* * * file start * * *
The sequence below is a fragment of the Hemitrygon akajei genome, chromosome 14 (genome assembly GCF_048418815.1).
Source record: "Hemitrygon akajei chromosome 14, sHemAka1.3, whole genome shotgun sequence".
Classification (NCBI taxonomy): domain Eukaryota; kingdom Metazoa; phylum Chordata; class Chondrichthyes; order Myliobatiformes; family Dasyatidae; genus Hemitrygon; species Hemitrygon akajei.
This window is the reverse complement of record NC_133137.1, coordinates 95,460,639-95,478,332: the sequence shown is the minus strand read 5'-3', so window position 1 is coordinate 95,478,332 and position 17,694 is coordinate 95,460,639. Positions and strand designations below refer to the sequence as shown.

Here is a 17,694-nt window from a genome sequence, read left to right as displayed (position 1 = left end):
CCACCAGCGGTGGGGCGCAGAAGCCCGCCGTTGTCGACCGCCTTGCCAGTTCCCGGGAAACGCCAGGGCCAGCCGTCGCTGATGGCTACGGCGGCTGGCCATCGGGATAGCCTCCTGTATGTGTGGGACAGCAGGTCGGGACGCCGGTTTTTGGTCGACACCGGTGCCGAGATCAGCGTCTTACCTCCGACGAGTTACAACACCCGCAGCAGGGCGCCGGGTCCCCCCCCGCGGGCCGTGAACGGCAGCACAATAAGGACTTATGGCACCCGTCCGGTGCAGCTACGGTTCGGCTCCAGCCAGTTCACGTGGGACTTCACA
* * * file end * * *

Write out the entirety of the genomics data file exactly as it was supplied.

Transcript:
The sequence below is a fragment of the Hemitrygon akajei genome, chromosome 14 (genome assembly GCF_048418815.1).
Source record: "Hemitrygon akajei chromosome 14, sHemAka1.3, whole genome shotgun sequence".
Classification (NCBI taxonomy): domain Eukaryota; kingdom Metazoa; phylum Chordata; class Chondrichthyes; order Myliobatiformes; family Dasyatidae; genus Hemitrygon; species Hemitrygon akajei.
This window is the reverse complement of record NC_133137.1, coordinates 95,460,639-95,478,332: the sequence shown is the minus strand read 5'-3', so window position 1 is coordinate 95,478,332 and position 17,694 is coordinate 95,460,639. Positions and strand designations below refer to the sequence as shown.

Here is a 17,694-nt window from a genome sequence, read left to right as displayed (position 1 = left end):
CCACCAGCGGTGGGGCGCAGAAGCCCGCCGTTGTCGACCGCCTTGCCAGTTCCCGGGAAACGCCAGGGCCAGCCGTCGCTGATGGCTACGGCGGCTGGCCATCGGGATAGCCTCCTGTATGTGTGGGACAGCAGGTCGGGACGCCGGTTTTTGGTCGACACCGGTGCCGAGATCAGCGTCTTACCTCCGACGAGTTACAACACCCGCAGCAGGGCGCCGGGTCCCCCCCCGCGGGCCGTGAACGGCAGCACAATAAGGACTTATGGCACCCGTCCGGTGCAGCTACGGTTCGGCTCCAGCCAGTTCACGTGGGACTTCACA